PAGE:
Nicky gets the keys. He drives off with about ten riders, including Dead Tim, who continues to wave at passersby. Tony follows in his Datsun with about six punks jammed inside. I need a break from this carnival of the macabre and go inside the Troubadour.
Joan has the other girls working on a song for their performance later. Tommy introduces me to a huge football jock whom he calls ‘Gator and proceeds to relate the legend of ‘Gatorsaurus he plans to recite at the performance. ‘Gator is a cut-up, reenacting the exploits of the alligator on his hands and knees, biting Tommy on the leg and eventually throwing him up in the air. I take out my harmonica and provide music to back up Tommy’s tale spinning.
We all laugh, good ol’ country boys, one from Florida, one from Iowa, and me from Oregon. I am over my squeamishness from kissing Tim’s dead body. Tommy says he will play guitar while spinning out the ‘Gatorsaurus tale if I play harmonica alongside him. I am really pleased. ‘Gator says he can play drums, promising not to get too carried away. I can tell he has a big crush on Tommy. Tommy whispers to me that ‘Gator is totally straight but was confused by his feelings for Tim when they were best friends in high school. He decided he wanted to be gay, too.
“He just don’t understand why his dick don’t act that way.” Tommy giggles.
“So, you’re gay.”
“Jist fer Tim.”
“I ain’t bin with no one but Tim. It’s confusin’.”
“You’ve gotta git out more.” The wisdom of a sixteen-year-old. “When’s I first was with Tim, all he had to do was smile at me and I got off. It took me a year to learn how to control my dick.”
“How old was ya then.”
“Fourteen. Tim rescued me from juvie.”
“Tim was a molester?”
“No way. I chased him. He held me off, which was why my dick was so twitchy. We was alone in the Everglades for four months. After a few really exciting moments, we just settled into beating each other off. We was like brothers.”
“Yeah. We had the night of the Panther. He kept teasing me with the tip of his dick and switching whenever I got close while we rolled around in the dirt. When I finally came, his dick slipped all the way inside me and went off like a roman candle. There was a panther watching us. It started coming at night while we sang together around the fire.”
I am rock hard just imagining it. Tommy notices and flicks it with a forefinger. It hurts like hell and goes down.
“Don’t be getting’ no ideas.” He laughs at my discomfort. “There’s plenty of gay boys around. I toldcha I only switch-hit fer Tim, and he’s dead.”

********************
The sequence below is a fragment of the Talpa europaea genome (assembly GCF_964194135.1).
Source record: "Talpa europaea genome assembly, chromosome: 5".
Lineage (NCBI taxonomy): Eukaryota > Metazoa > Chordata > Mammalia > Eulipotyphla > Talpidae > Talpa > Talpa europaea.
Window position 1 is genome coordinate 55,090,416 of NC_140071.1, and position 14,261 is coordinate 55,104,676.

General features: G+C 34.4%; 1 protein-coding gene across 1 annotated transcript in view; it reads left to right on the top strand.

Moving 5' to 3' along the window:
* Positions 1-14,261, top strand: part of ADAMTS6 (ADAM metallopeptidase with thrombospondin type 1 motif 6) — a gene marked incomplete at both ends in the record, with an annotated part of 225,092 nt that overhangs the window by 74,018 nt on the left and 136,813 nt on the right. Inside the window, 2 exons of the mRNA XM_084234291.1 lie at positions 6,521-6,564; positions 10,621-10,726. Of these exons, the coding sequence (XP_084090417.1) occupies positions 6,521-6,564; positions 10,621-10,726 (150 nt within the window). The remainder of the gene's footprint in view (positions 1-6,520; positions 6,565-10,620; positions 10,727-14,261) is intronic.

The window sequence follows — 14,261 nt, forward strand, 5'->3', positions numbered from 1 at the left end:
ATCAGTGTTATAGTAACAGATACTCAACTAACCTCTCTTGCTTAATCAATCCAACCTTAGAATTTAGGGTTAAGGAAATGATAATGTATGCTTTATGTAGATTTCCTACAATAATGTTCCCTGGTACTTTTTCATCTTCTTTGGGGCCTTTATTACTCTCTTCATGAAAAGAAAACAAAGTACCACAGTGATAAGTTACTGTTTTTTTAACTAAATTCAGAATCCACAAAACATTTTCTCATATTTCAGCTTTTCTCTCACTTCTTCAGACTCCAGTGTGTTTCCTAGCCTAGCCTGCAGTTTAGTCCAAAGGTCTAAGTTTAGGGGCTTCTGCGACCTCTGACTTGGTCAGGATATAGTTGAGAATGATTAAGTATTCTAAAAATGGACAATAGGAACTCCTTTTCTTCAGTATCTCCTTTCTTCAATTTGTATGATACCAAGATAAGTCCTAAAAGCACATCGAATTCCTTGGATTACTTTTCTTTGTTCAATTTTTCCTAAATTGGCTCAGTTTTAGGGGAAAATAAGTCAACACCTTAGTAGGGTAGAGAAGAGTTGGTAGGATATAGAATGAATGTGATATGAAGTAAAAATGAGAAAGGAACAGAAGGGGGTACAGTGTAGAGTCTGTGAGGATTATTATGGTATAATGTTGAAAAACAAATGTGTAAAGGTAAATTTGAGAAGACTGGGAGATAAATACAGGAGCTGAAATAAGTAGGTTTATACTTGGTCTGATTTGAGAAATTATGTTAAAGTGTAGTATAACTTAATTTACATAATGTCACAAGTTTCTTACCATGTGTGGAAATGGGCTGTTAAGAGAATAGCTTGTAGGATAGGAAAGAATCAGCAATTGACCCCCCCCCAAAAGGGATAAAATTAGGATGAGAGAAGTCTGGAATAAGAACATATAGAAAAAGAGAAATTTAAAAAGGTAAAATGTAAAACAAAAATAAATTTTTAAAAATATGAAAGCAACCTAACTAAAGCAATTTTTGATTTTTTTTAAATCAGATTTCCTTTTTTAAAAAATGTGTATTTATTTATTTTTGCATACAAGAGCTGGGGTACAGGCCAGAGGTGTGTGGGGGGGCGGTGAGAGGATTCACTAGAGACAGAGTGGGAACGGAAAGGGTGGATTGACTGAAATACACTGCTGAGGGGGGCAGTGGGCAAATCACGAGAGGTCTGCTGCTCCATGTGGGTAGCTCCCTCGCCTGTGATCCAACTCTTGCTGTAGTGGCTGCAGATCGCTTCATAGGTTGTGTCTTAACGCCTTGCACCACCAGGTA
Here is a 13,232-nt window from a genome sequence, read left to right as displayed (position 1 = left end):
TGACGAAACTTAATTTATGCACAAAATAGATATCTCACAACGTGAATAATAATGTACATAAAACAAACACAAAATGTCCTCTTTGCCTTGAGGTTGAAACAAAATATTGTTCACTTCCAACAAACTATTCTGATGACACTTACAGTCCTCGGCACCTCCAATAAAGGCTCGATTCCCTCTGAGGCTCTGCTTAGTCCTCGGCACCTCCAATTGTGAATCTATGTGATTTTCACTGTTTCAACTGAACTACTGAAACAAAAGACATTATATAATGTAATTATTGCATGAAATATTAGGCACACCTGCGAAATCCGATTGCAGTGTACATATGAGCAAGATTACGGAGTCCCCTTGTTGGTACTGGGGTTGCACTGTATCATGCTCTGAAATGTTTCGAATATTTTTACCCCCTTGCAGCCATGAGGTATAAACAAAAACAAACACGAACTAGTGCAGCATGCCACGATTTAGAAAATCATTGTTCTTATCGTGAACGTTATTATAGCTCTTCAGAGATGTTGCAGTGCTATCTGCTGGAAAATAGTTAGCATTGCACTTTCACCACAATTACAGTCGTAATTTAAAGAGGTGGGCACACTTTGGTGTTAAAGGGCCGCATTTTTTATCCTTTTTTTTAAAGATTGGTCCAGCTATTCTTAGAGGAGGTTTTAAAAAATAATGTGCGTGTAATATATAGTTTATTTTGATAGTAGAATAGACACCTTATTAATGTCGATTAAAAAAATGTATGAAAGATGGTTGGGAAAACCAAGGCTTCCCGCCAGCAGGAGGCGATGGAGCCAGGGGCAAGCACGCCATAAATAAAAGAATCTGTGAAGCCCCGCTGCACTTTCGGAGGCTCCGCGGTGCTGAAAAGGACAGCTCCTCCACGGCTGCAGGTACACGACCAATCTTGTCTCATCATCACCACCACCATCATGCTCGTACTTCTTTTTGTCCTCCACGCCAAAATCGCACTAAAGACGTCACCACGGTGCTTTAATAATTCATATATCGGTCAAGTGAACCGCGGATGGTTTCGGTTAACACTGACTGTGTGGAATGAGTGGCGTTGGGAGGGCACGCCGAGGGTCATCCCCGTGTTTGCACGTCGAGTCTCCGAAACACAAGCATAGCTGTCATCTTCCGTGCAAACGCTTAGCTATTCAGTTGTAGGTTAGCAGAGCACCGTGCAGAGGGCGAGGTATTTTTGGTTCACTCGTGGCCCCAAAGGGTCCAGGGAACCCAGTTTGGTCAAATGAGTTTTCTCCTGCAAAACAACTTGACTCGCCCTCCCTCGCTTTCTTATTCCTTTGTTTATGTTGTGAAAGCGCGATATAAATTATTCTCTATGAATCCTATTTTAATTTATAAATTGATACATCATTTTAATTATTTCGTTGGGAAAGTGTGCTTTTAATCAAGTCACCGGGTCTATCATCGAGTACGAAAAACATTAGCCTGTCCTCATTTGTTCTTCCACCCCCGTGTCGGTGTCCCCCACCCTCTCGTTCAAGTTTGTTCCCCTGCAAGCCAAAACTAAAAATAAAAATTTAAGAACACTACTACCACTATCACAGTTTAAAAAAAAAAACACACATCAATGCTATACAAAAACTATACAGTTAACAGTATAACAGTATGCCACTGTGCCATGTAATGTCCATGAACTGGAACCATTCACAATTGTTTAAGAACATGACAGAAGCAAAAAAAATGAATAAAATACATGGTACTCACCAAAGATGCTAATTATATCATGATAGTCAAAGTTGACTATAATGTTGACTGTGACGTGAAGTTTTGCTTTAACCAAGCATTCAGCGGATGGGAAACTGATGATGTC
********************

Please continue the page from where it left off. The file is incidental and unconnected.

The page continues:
“Rockets said he’s gonna raise Tim from the dead.”
“Stay away from that boy. He’s real evil. He ain’t even gay but will pretend to be in order to humiliate you”
My head is spinning. Hollywood is too complicated for me. I ask Tony if I can use the phone to call long distance. I need Dad’s advice.
“How was the funeral, Trev. Did it seem strange, a Catholic service?”
“That went fine. Tim’s friend Jack did a reading from the Gospel according to St John. He compared Tim to a shepherd and us to his flock. The Catholics have been really nice.”
“You sound upset, son. Is everything okay?”
“It’s gotten out-of-control. The Catholics plan a beatification ceremony tomorrow, but some of Tim’s friends have stolen his body and are driving it around in the back of Tim’s convertible.”
“Are they devil-worshippers?”
“One boy is. My friends make fun of him and tell me to stay away from him.”
“Good boy, Trevor. I think you should come home as soon as possible.”
“I have to be back by tomorrow night. I’ve been asked to play harmonica to ‘Crocodile Rock,’ as part of tonight’s celebration. I’ve been playing a lot. It’s fun. Most everyone is real nice.”
“Is that a song by Pat Boone from the 50’s?”
“No, Dad. That was ‘See You Later Alligator. In a While Crocodile.”
“Oh, yeah. I always liked Pat Boone.”
“Well, I’m playing acoustically while my friend Tommy tells his story of fighting a big alligator with Tim in the Everglades.”
“Your friend seemed to attract trouble.”
“Yeah. It’s why he’s dead. It’s so sad.”
“Why is the Catholic Church planning on making him a saint?”
“He got them to set up youth shelters in New York City after several miracles occurred when he played music.”
“You know that God creates miracles, not humans.”
“You call us as soon as you get back.”
“I’ll call in the morning before I leave.”
“You’re good boy, son. Don’t disappoint us.”
“Have I ever?”
“Keep it that way.”
“Say hi to Mom for me.”